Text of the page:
Pending legislation to alter the grantmaking process at the National Science Foundation (NSF) “would have an extraordinarily unfortunate effect” on the $7 billion research agency, presidential science adviser John Holdren said today.
Holdren’s comments, made at the annual AAAS Forum on Science and Technology Policy (AAAS publishes ScienceInsider), are the first public reaction from the White House to the Frontiers in Innovation, Research, Science, and Technology (FIRST) Act, a 2-year reauthorization of NSF programs that is expected to be approved this month by the science committee of the U.S. House of Representatives. Holdren’s words are consistent with the view of many academic leaders that the bill is part of a broader attack by congressional Republicans on federally funded science.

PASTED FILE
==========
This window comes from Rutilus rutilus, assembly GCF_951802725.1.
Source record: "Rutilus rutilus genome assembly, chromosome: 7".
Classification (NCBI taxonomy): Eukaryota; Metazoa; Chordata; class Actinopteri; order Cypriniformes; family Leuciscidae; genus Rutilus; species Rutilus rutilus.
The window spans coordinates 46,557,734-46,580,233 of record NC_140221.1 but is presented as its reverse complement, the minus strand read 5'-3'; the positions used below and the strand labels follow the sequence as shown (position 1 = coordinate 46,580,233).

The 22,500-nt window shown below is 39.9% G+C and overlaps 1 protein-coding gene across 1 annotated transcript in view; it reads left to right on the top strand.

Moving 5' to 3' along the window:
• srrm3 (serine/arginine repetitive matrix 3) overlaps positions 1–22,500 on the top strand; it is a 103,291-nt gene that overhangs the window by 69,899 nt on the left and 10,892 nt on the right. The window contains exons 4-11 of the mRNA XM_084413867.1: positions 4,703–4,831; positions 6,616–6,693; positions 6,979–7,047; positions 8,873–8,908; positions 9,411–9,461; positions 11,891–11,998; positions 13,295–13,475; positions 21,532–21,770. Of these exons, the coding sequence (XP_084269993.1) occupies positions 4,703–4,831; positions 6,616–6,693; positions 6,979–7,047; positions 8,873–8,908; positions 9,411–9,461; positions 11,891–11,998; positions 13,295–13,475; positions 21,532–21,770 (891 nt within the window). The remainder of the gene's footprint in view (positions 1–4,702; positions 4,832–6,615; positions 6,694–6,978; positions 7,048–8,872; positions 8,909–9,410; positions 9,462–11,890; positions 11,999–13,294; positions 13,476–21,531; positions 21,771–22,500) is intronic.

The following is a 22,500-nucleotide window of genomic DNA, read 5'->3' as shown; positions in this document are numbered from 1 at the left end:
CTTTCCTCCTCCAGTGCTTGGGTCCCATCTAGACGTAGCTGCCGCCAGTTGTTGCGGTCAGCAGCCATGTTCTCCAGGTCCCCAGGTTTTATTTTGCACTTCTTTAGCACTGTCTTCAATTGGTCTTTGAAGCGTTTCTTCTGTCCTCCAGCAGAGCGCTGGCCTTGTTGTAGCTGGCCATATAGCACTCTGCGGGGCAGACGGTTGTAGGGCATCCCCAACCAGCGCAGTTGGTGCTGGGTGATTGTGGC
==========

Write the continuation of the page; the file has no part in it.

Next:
“I think that NSF’s peer-review process has proven itself over the years in a manner that has made it the envy of the world,” Holdren told attendees at the AAAS forum in Washington, D.C. “Everybody else is trying to mimic the success NSF has had from funding research. I don’t think we should be trying to fix something that isn’t broken.”